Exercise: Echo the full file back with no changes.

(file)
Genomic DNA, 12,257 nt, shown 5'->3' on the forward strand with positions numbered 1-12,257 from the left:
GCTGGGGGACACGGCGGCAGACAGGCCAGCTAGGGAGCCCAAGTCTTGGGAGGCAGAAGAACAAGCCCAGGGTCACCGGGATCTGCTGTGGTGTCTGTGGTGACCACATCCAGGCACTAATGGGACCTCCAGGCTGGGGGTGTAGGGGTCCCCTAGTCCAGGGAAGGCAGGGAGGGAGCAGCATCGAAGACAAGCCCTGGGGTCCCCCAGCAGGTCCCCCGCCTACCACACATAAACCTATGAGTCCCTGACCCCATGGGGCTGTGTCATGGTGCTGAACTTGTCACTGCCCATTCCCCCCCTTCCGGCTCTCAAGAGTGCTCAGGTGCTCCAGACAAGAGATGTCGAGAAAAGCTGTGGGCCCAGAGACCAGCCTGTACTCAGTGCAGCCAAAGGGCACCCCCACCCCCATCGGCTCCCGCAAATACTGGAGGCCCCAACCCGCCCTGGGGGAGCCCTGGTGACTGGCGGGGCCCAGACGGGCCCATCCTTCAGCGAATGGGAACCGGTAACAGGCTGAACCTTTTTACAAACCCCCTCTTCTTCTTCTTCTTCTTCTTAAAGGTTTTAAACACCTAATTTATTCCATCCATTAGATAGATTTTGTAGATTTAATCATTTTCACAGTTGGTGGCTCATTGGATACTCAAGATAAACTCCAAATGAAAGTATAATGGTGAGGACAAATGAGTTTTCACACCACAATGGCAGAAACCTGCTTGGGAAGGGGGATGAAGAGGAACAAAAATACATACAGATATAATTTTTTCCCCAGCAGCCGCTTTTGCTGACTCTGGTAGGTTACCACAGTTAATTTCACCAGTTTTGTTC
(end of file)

Genomic DNA, 12,257 nt, shown 5'->3' on the forward strand with positions numbered 1-12,257 from the left:
GCTGGGGGACACGGCGGCAGACAGGCCAGCTAGGGAGCCCAAGTCTTGGGAGGCAGAAGAACAAGCCCAGGGTCACCGGGATCTGCTGTGGTGTCTGTGGTGACCACATCCAGGCACTAATGGGACCTCCAGGCTGGGGGTGTAGGGGTCCCCTAGTCCAGGGAAGGCAGGGAGGGAGCAGCATCGAAGACAAGCCCTGGGGTCCCCCAGCAGGTCCCCCGCCTACCACACATAAACCTATGAGTCCCTGACCCCATGGGGCTGTGTCATGGTGCTGAACTTGTCACTGCCCATTCCCCCCCTTCCGGCTCTCAAGAGTGCTCAGGTGCTCCAGACAAGAGATGTCGAGAAAAGCTGTGGGCCCAGAGACCAGCCTGTACTCAGTGCAGCCAAAGGGCACCCCCACCCCCATCGGCTCCCGCAAATACTGGAGGCCCCAACCCGCCCTGGGGGAGCCCTGGTGACTGGCGGGGCCCAGACGGGCCCATCCTTCAGCGAATGGGAACCGGTAACAGGCTGAACCTTTTTACAAACCCCCTCTTCTTCTTCTTCTTCTTCTTAAAGGTTTTAAACACCTAATTTATTCCATCCATTAGATAGATTTTGTAGATTTAATCATTTTCACAGTTGGTGGCTCATTGGATACTCAAGATAAACTCCAAATGAAAGTATAATGGTGAGGACAAATGAGTTTTCACACCACAATGGCAGAAACCTGCTTGGGAAGGGGGATGAAGAGGAACAAAAATACATACAGATATAATTTTTTCCCCAGCAGCCGCTTTTGCTGACTCTGGTAGGTTACCACAGTTAATTTCACCAGTTTTGTTC